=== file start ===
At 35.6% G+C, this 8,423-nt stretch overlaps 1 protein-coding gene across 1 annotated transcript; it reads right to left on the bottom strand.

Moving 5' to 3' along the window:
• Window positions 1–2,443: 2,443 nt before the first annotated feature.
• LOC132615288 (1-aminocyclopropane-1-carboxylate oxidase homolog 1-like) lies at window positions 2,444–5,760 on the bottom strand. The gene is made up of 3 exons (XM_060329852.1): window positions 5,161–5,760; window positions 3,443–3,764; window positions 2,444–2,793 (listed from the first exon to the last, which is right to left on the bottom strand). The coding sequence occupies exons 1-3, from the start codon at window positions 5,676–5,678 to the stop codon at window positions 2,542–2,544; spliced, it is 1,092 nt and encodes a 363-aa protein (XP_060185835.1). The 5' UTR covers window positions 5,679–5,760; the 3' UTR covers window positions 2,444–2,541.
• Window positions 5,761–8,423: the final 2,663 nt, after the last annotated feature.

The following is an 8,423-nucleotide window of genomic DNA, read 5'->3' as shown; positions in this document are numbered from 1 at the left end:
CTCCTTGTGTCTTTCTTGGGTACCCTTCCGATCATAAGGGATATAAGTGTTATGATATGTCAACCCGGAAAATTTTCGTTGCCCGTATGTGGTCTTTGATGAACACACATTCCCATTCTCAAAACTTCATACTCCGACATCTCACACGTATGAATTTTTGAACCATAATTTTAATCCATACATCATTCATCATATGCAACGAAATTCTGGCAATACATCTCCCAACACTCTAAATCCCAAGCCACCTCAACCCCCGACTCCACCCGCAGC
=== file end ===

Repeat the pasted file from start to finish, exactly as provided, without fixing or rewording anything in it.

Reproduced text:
At 35.6% G+C, this 8,423-nt stretch overlaps 1 protein-coding gene across 1 annotated transcript; it reads right to left on the bottom strand.

Moving 5' to 3' along the window:
• Window positions 1–2,443: 2,443 nt before the first annotated feature.
• LOC132615288 (1-aminocyclopropane-1-carboxylate oxidase homolog 1-like) lies at window positions 2,444–5,760 on the bottom strand. The gene is made up of 3 exons (XM_060329852.1): window positions 5,161–5,760; window positions 3,443–3,764; window positions 2,444–2,793 (listed from the first exon to the last, which is right to left on the bottom strand). The coding sequence occupies exons 1-3, from the start codon at window positions 5,676–5,678 to the stop codon at window positions 2,542–2,544; spliced, it is 1,092 nt and encodes a 363-aa protein (XP_060185835.1). The 5' UTR covers window positions 5,679–5,760; the 3' UTR covers window positions 2,444–2,541.
• Window positions 5,761–8,423: the final 2,663 nt, after the last annotated feature.

The following is an 8,423-nucleotide window of genomic DNA, read 5'->3' as shown; positions in this document are numbered from 1 at the left end:
CTCCTTGTGTCTTTCTTGGGTACCCTTCCGATCATAAGGGATATAAGTGTTATGATATGTCAACCCGGAAAATTTTCGTTGCCCGTATGTGGTCTTTGATGAACACACATTCCCATTCTCAAAACTTCATACTCCGACATCTCACACGTATGAATTTTTGAACCATAATTTTAATCCATACATCATTCATCATATGCAACGAAATTCTGGCAATACATCTCCCAACACTCTAAATCCCAAGCCACCTCAACCCCCGACTCCACCCGCAGC